Many of our students come back year after year, not only to enjoy the contact with other like-minded students, but also to brush up on their Greek or other ancient languages, and to continue their fascination with the worlds opened up by the language and literature of these ancient cultures. Their continued attendance is testimony to the enthusiasm generated by the Macquarie Ancient Languages School over the past three decades.
Translation: a rendering of something written in one language into another which does not misinterpret the meaning or sacrifice the feeling of the original. So what makes a good translation? It is difficult to know where to begin in answering this question due to the multiple theories throughout the centuries, so it is important to provide a base. Definitions of a good translation include that a translation ‘Must neither be ‘free’ nor ‘literal’…faithful…a faithful imitation (not adaptation or approximation) of the original. It must be faithful both to the language of the original text and to the idiom into which it is being translated. It must be faithful both to the letter and to the spirit.’ Rees provides a definition which is quoted above but also adds that faithfulness is significant as ‘he is the best translator whose work is nearest the original.’ Knox highlights three simple rules for when creating a translation; be accurate, be intelligible and be readable, but this in some ways is too simplistic. Peyser contributes one of the more comprehensive arguments concerning what makes a good translation by stating that ‘Comparative naturalness of expression should be the first aim in a translation, and whatever mars that should be discarded. Sometimes it may be achieved by the retention of literalness, by rhyme, by metrical forms; sometimes it can be obtained only at the price of one or more of these. How best to compass it is for the translator to decide’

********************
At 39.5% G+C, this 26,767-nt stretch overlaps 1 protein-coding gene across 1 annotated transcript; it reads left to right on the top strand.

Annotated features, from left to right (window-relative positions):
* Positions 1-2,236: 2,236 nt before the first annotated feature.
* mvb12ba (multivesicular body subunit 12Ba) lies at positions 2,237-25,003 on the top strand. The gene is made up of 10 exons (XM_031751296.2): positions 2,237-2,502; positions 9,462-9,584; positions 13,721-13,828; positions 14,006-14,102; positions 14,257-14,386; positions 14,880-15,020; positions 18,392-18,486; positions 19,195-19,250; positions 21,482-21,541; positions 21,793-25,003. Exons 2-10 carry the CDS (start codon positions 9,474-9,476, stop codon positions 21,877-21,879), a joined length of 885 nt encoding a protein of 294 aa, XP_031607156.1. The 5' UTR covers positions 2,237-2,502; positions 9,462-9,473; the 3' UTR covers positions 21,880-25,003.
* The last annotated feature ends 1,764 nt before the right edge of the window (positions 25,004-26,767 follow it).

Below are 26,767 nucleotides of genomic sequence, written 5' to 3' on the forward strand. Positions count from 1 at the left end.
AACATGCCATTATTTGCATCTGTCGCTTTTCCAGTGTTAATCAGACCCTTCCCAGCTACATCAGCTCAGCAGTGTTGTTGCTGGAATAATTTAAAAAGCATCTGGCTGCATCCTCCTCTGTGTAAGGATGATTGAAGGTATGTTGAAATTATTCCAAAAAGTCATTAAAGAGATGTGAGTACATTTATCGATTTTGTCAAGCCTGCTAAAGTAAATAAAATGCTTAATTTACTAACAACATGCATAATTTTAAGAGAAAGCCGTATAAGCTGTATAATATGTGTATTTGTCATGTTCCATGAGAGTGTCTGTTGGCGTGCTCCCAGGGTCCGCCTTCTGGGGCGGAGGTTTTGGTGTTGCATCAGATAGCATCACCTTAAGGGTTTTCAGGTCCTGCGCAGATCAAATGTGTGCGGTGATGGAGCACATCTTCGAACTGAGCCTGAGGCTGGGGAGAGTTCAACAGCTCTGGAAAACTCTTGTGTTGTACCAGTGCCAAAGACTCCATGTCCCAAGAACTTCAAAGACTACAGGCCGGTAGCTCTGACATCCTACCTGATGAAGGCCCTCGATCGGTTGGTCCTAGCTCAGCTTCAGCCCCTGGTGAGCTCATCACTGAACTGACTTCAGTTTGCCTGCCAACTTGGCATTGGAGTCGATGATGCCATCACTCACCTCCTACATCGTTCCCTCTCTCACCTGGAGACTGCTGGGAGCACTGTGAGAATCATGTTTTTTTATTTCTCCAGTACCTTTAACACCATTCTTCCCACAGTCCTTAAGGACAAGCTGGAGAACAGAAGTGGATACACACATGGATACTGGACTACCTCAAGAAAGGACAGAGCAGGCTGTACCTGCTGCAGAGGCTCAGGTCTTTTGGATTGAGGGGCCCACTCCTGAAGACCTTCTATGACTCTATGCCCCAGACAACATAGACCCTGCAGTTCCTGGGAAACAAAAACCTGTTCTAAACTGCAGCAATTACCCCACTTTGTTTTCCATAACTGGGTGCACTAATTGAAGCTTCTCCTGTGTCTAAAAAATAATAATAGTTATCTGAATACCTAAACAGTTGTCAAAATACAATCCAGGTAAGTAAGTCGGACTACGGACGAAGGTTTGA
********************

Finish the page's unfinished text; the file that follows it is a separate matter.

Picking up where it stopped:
By looking at such definitions it becomes evident that there are many ideas of what makes a satisfactory end-product. So, is it really possible to define what makes a good translation? Through the study of different translations and theories, we see that different purposes involved in translating mean that different sets of criteria have to be issued. Many aspects are considered when exploring the idea of correct translation: content, use, the nature of the translator, cultural production, text survival and the recognisation of limitations. When looking at these aspects, we see that there is no single set definition of what makes a good translation.
When looking at theorists, Schleiermacher comes into the foreground. He highlights many of the problems faced in translation and outlines what he considers makes a satisfactory translation. Schleiermacher asserts that all translators are under the sway of the language they speak and in many cases there is little difference between better and worse renditions. The translator cannot fully understand concepts beyond the boundaries of the language he was educated in. Schleiermacher is a strong advocate of the idea that the translator, while endeavouring to keep his language sounding foreign, often fails to observe the fine line between undesirable extremes. Schleiermacher’s discussions highlight that with people understanding the concepts in what is to be translated, a satisfactory rendition can indeed be created. The idea of a good translation is fully dependent on the ideals of the individuals viewing it.